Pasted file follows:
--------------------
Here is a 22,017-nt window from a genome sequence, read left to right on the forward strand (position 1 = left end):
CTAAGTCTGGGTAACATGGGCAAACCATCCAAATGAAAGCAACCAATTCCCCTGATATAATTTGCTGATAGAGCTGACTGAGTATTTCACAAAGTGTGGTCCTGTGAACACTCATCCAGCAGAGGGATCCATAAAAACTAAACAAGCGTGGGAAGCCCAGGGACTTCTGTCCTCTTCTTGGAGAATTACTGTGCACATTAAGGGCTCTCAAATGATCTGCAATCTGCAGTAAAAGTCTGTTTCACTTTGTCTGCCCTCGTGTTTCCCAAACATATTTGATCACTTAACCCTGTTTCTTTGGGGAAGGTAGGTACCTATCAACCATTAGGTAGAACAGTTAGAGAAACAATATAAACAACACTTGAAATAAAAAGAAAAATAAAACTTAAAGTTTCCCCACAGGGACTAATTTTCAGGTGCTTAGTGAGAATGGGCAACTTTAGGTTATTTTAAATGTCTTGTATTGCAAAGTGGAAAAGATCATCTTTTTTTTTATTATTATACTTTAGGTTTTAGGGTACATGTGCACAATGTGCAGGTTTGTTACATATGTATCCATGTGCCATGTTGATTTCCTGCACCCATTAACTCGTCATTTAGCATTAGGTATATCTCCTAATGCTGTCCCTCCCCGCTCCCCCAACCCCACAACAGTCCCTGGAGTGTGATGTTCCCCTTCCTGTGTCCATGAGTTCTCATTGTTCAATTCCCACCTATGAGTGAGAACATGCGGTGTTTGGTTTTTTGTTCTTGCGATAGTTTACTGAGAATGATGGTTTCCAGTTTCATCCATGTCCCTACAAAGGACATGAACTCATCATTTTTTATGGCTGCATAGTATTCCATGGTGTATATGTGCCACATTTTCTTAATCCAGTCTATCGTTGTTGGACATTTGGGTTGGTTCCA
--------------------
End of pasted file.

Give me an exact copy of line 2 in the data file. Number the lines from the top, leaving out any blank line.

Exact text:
CTAAGTCTGGGTAACATGGGCAAACCATCCAAATGAAAGCAACCAATTCCCCTGATATAATTTGCTGATAGAGCTGACTGAGTATTTCACAAAGTGTGGTCCTGTGAACACTCATCCAGCAGAGGGATCCATAAAAACTAAACAAGCGTGGGAAGCCCAGGGACTTCTGTCCTCTTCTTGGAGAATTACTGTGCACATTAAGGGCTCTCAAATGATCTGCAATCTGCAGTAAAAGTCTGTTTCACTTTGTCTGCCCTCGTGTTTCCCAAACATATTTGATCACTTAACCCTGTTTCTTTGGGGAAGGTAGGTACCTATCAACCATTAGGTAGAACAGTTAGAGAAACAATATAAACAACACTTGAAATAAAAAGAAAAATAAAACTTAAAGTTTCCCCACAGGGACTAATTTTCAGGTGCTTAGTGAGAATGGGCAACTTTAGGTTATTTTAAATGTCTTGTATTGCAAAGTGGAAAAGATCATCTTTTTTTTTATTATTATACTTTAGGTTTTAGGGTACATGTGCACAATGTGCAGGTTTGTTACATATGTATCCATGTGCCATGTTGATTTCCTGCACCCATTAACTCGTCATTTAGCATTAGGTATATCTCCTAATGCTGTCCCTCCCCGCTCCCCCAACCCCACAACAGTCCCTGGAGTGTGATGTTCCCCTTCCTGTGTCCATGAGTTCTCATTGTTCAATTCCCACCTATGAGTGAGAACATGCGGTGTTTGGTTTTTTGTTCTTGCGATAGTTTACTGAGAATGATGGTTTCCAGTTTCATCCATGTCCCTACAAAGGACATGAACTCATCATTTTTTATGGCTGCATAGTATTCCATGGTGTATATGTGCCACATTTTCTTAATCCAGTCTATCGTTGTTGGACATTTGGGTTGGTTCCA